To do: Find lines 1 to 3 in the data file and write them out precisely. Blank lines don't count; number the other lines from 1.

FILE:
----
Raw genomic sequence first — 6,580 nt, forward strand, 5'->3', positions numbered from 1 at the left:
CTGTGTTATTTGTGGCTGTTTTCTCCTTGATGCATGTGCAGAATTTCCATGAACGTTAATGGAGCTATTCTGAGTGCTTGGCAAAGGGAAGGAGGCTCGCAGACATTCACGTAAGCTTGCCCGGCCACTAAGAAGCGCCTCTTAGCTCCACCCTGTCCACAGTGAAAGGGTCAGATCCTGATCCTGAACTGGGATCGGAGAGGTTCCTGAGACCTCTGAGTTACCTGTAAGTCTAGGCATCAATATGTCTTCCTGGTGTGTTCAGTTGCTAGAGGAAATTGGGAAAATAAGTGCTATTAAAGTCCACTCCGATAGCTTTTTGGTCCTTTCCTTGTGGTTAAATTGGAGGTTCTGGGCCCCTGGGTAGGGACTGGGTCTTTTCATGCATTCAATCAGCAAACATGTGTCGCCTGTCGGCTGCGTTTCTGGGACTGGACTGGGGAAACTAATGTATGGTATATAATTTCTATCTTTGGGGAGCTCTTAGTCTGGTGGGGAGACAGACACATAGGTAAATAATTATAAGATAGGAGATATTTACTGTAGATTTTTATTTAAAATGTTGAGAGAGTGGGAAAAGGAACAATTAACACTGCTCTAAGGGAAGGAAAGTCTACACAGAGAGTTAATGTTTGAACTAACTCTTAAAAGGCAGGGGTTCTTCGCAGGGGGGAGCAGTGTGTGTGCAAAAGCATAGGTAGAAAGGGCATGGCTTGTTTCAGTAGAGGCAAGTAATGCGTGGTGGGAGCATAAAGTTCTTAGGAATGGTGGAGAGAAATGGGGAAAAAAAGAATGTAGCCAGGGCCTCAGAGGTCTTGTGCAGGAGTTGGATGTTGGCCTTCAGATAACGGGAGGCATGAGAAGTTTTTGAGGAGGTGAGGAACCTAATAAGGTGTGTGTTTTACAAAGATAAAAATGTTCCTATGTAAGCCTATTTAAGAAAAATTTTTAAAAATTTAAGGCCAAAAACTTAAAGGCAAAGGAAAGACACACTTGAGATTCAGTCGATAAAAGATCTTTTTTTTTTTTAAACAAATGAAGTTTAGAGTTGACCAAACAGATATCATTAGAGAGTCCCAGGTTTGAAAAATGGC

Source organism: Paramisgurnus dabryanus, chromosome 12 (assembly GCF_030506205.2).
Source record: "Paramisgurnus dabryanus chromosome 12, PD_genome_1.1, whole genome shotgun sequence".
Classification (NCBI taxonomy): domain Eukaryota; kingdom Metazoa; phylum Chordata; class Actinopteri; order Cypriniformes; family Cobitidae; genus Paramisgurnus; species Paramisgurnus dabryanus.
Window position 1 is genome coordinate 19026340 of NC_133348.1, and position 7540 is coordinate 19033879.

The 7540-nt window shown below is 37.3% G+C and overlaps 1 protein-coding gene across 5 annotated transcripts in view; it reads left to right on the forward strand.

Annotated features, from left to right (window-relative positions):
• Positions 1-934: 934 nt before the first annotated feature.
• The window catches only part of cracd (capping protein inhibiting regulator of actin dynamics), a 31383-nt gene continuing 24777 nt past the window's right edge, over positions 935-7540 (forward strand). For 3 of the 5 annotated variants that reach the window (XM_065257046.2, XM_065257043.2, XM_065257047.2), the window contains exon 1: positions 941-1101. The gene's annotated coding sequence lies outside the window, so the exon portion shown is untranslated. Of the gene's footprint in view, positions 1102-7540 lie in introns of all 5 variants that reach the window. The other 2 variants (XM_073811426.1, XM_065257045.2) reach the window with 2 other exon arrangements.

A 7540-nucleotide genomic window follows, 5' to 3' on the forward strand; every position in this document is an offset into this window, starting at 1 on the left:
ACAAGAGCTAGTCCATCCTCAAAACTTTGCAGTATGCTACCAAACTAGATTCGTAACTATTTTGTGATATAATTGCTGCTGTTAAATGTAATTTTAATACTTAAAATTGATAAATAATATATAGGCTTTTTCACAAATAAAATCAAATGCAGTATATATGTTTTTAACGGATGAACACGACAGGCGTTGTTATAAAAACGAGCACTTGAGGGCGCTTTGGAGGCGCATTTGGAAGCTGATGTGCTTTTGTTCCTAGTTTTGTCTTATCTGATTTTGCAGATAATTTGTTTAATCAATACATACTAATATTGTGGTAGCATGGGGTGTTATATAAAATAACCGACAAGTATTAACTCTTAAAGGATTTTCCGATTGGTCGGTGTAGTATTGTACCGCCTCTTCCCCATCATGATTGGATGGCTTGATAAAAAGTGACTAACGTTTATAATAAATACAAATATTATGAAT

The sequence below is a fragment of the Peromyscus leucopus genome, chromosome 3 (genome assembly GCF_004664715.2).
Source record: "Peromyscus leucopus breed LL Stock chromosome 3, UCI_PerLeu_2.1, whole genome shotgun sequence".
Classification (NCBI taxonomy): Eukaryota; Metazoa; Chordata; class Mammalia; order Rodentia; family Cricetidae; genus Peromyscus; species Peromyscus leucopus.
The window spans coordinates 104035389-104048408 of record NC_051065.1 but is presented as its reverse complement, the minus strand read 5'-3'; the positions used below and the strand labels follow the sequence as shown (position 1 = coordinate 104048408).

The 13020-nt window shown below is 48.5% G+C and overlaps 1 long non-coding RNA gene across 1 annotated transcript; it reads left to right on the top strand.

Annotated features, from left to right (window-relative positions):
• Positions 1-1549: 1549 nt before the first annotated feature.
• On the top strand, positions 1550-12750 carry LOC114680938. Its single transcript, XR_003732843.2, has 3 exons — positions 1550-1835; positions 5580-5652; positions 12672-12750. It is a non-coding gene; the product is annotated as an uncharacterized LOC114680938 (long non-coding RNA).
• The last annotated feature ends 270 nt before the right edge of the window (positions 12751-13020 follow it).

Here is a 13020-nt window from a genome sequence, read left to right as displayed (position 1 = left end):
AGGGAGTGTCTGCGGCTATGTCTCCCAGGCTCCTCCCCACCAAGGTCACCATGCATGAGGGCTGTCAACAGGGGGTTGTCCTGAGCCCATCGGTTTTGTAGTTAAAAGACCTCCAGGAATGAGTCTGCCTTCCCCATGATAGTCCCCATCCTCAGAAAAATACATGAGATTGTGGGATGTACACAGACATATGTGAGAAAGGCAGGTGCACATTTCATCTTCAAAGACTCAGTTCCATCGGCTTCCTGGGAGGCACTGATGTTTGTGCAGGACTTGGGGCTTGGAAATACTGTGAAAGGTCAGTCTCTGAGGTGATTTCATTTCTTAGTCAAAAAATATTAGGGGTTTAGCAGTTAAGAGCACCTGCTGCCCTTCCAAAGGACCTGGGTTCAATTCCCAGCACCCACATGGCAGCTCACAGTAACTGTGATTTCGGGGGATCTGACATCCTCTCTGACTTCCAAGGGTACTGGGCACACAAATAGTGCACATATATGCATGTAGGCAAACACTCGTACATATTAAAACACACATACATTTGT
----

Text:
Raw genomic sequence first — 6,580 nt, forward strand, 5'->3', positions numbered from 1 at the left:
CTGTGTTATTTGTGGCTGTTTTCTCCTTGATGCATGTGCAGAATTTCCATGAACGTTAATGGAGCTATTCTGAGTGCTTGGCAAAGGGAAGGAGGCTCGCAGACATTCACGTAAGCTTGCCCGGCCACTAAGAAGCGCCTCTTAGCTCCACCCTGTCCACAGTGAAAGGGTCAGATCCTGATCCTGAACTGGGATCGGAGAGGTTCCTGAGACCTCTGAGTTACCTGTAAGTCTAGGCATCAATATGTCTTCCTGGTGTGTTCAGTTGCTAGAGGAAATTGGGAAAATAAGTGCTATTAAAGTCCACTCCGATAGCTTTTTGGTCCTTTCCTTGTGGTTAAATTGGAGGTTCTGGGCCCCTGGGTAGGGACTGGGTCTTTTCATGCATTCAATCAGCAAACATGTGTCGCCTGTCGGCTGCGTTTCTGGGACTGGACTGGGGAAACTAATGTATGGTATATAATTTCTATCTTTGGGGAGCTCTTAGTCTGGTGGGGAGACAGACACATAGGTAAATAATTATAAGATAGGAGATATTTACTGTAGATTTTTATTTAAAATGTTGAGAGAGTGGGAAAAGGAACAATTAACACTGCTCTAAGGGAAGGAAAGTCTACACAGAGAGTTAATGTTTGAACTAACTCTTAAAAGGCAGGGGTTCTTCGCAGGGGGGAGCAGTGTGTGTGCAAAAGCATAGGTAGAAAGGGCATGGCTTGTTTCAGTAGAGGCAAGTAATGCGTGGTGGGAGCATAAAGTTCTTAGGAATGGTGGAGAGAAATGGGGAAAAAAAGAATGTAGCCAGGGCCTCAGAGGTCTTGTGCAGGAGTTGGATGTTGGCCTTCAGATAACGGGAGGCATGAGAAGTTTTTGAGGAGGTGAGGAACCTAATAAGGTGTGTGTTTTACAAAGATAAAAATGTTCCTATGTAAGCCTATTTAAGAAAAATTTTTAAAAATTTAAGGCCAAAAACTTAAAGGCAAAGGAAAGACACACTTGAGATTCAGTCGATAAAAGATCTTTTTTTTTTTTAAACAAATGAAGTTTAGAGTTGACCAAACAGATATCATTAGAGAGTCCCAGGTTTGAAAAATGGC

Source organism: Paramisgurnus dabryanus, chromosome 12 (assembly GCF_030506205.2).